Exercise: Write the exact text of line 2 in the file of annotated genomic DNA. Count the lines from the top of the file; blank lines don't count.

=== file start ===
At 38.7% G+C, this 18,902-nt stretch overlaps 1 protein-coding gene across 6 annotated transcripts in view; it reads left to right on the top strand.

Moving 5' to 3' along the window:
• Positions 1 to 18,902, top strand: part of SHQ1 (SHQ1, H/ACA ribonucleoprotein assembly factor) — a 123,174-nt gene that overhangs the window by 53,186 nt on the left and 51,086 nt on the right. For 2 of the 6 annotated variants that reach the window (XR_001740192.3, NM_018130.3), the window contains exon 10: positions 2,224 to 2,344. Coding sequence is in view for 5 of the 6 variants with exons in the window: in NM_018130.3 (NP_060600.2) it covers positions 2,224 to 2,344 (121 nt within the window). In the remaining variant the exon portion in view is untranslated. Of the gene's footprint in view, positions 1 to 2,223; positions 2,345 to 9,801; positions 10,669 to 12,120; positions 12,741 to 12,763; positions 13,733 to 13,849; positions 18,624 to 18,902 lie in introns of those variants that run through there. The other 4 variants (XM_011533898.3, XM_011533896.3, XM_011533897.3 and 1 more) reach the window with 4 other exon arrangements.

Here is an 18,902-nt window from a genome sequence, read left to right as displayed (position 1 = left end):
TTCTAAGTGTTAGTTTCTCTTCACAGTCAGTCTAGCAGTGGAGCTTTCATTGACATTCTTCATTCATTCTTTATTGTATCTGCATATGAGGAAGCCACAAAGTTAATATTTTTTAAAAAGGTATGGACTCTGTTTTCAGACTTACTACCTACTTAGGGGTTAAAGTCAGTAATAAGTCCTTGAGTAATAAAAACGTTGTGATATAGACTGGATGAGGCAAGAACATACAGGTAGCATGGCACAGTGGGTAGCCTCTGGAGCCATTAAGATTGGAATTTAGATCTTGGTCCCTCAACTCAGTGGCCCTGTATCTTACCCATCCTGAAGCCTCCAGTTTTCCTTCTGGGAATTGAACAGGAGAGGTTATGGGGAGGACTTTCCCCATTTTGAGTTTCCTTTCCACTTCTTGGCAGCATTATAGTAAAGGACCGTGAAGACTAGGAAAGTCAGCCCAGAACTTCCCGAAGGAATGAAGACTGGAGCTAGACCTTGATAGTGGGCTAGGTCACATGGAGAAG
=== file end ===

Moving 5' to 3' along the window: